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The festive season can be a wonderful time of celebration, togetherness, fun, reflection and perhaps devotion. And yet they can also be a time fraught with triggers.

  • the range and amounts of food on offer (some of which you can only get at this time of year, making it feel special, and like you have to eat it all now!)
  • those exhausting and perhaps scary historical family dynamics that tend to repeat themselves
  • the sheer fatigue from all that doing and socialising
  • and let’s not forget about the toll that body image worries can take

Here are a few things to help you navigate your way through…

1. Why Are You Doing This?

Nietzsche said: ‘He who has a why to live can bear almost any how.’  I know we’re not talking about life and death here – but this does speak to the importance of having clarity of purpose. Why are you doing this? What do you want to get out of it? Why does it matter to you? What qualities or experiences do you want to bring forth or create?

What is it about it that matters to you (that isn’t about the food)?

  • Is it to connect with people you love?
  • Is it to give to others? If so, what?
  • Is it to receive something from others? If so, what?

See if you can deepen your reasons for being there. You can do this by asking yourself ‘and why does that matter to me? What does that mean to me?’

What is the occasion essentially about for you. Is it love, connection, friendship, understanding, togetherness, fun, partnering with others to create the event – or something else?

If you find yourself giving answers like:

  • Because this is what families do;
  • Because it would upset people if I/we didn’t go;
  • Because my partner wants to go;
  • Because my parents/ children/ in-laws expect me to be there

then you are probably viewing the occasion as an obligation that you ‘have to’ or ‘should’ attend. You’re not yet seeing any benefits to you for being there. Being in a state of obligation will not be fun and makes you more vulnerable to resentment and mindless or binge eating.

It’ll help to remind yourself that you do actually have a choice. No one is forcing you. There aren’t any shoulds or have tos. It may be true that cancelling would cause a stir. It may be true that others would be unhappy – but it isn’t true that you must, have to or should go.

If this is going on for you, you may have to dig deeper for your intention for going. Sometimes going because you want to support your partner or children out of love (not obligation) is a way in to deepening your purpose for going; perhaps creating family traditions for your children; or enabling them to develop a relationship with their extended family might be important to you.

I know when I’ve found myself in these situations, I’ve looked for a growth opportunity out of it…

Can I keep my heart open?

Can I practise dropping my judgements as I become aware of them?

Or I might set myself a goal to have at least one deeply connecting conversation with someone during the event.

I might have a goal to share something personal with someone new.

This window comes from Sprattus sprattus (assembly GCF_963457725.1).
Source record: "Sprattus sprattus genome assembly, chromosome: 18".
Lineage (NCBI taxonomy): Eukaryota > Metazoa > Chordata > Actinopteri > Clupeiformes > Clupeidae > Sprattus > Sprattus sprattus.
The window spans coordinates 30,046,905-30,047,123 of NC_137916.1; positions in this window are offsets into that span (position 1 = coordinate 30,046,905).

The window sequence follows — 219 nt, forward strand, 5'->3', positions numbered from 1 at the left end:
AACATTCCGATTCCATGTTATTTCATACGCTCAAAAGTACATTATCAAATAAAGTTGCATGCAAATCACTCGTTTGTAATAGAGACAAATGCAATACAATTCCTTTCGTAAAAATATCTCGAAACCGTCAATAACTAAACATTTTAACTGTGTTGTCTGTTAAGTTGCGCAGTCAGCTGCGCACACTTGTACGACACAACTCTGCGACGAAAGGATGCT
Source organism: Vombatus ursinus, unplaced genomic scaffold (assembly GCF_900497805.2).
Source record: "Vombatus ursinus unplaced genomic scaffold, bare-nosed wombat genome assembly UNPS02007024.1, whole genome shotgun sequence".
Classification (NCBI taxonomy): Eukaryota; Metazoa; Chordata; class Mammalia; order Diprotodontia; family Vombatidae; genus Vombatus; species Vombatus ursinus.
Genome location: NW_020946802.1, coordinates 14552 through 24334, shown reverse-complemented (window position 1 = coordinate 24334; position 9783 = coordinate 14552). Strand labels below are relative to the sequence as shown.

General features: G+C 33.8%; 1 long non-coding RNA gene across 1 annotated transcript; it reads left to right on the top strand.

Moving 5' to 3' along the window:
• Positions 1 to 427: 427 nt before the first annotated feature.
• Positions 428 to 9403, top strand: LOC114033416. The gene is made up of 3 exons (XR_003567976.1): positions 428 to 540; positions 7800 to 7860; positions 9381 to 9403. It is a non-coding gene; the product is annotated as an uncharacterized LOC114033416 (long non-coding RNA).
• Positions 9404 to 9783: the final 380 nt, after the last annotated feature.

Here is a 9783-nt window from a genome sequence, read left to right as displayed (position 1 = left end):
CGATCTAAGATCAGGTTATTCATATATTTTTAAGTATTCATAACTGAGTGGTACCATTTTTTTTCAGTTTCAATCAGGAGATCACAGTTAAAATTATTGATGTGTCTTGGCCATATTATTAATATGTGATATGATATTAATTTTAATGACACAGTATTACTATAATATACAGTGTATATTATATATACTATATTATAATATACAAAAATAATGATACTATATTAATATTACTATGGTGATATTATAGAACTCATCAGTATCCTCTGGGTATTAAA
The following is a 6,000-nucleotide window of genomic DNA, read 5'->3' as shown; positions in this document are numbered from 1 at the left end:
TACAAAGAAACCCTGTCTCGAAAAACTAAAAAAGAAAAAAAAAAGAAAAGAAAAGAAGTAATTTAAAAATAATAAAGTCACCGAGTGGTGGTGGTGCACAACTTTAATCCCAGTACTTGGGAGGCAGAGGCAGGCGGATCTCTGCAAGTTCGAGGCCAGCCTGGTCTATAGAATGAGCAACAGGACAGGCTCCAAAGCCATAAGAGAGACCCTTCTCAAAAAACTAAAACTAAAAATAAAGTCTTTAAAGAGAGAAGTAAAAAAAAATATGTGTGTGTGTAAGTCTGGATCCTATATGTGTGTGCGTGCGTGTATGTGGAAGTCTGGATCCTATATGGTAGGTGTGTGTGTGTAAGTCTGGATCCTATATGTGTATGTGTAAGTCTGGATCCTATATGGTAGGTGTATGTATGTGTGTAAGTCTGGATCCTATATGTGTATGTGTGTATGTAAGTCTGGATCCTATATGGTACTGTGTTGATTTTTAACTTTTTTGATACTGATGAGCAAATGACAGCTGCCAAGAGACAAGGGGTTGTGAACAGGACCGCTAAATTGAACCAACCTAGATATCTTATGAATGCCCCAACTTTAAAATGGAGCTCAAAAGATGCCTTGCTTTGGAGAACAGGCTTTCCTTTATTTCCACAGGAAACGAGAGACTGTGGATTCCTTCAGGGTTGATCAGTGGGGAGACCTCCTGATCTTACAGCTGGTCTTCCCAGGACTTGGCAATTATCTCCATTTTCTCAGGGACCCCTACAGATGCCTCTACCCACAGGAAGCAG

2. Reach for Thankfulness

Bringing awareness to what we’re thankful for reminds us that, while things might be challenging, not everything is hard. It is about reflecting on what we have right NOW, instead of striving for more which may or may not be achieved sometime in the future (which can increase dissatisfaction). Experiencing gratitude has been shown to reduce stress and increase wellbeing as well as have a positive impact on sleep quality, cardiovascular health and immune function.

Take a moment to focus your attention on what you’re thankful for. If you can’t think of anything, go to the basics – do you have clean water to drink? Do you have a roof over your head? Do you have a pair of shoes? Take a look at the sun, the grass, a flower, the moon… Take your time to do this. It’s not about creating a bullet-pointed list (though you can do this too). It’s more about the FEELING in your body as you bring these things to mind. Breathe. Notice what happens in your body. Your breathing will probably deepen. You may feel a sense of opening or expansion in your chest, stomach, throat – or other parts of your body.

3. And Then There’s the Food!

I’m not going to go into this in detail. Briefly though:

  • Please don’t skip meals in preparation for your fear of a calorie load at the celebratory meal. Honour your hunger. If you arrive over-hungry you’re much more likely to overeat, or binge eat.
  • Survey the food. Look at what appeals to you. Be discerning. You can have whatever you want – choose what you want, not what you think you should choose. There’s no hurry. You can always go back for more if you want to.
  • As you’re not restricting or going on a diet tomorrow or over-exercising to compensate, there’s no need for ‘Last Supper’ thinking… ok? You can have more in 5 minutes, 5 hours, 5 days… any time.
  • Check in with how hungry you are.
  • It’s ok to overshoot on your fullness. You might be a bit uncomfortable. It’s ok. Many people overshoot at these times. The important thing is not to try to compensate for this.
  • Keep checking in gently and lightly with yourself. If you’re ready to stop eating, stop. If you’re not, keep eating, telling yourself the truth about eating for the taste, or eating because you’re still hungry, or because it looks good, or because you don’t want to miss out… No judgements!
  • Mostly, be kind to yourself.

May you have a joyful celebratory meal

May it have ease and pleasure

May you go in peace

Do you want to stop struggling with food and eating?

I help my clients create a joyful and sustainable relationship with food and deal with their eating issues. Learn more about hiring me as your coach.

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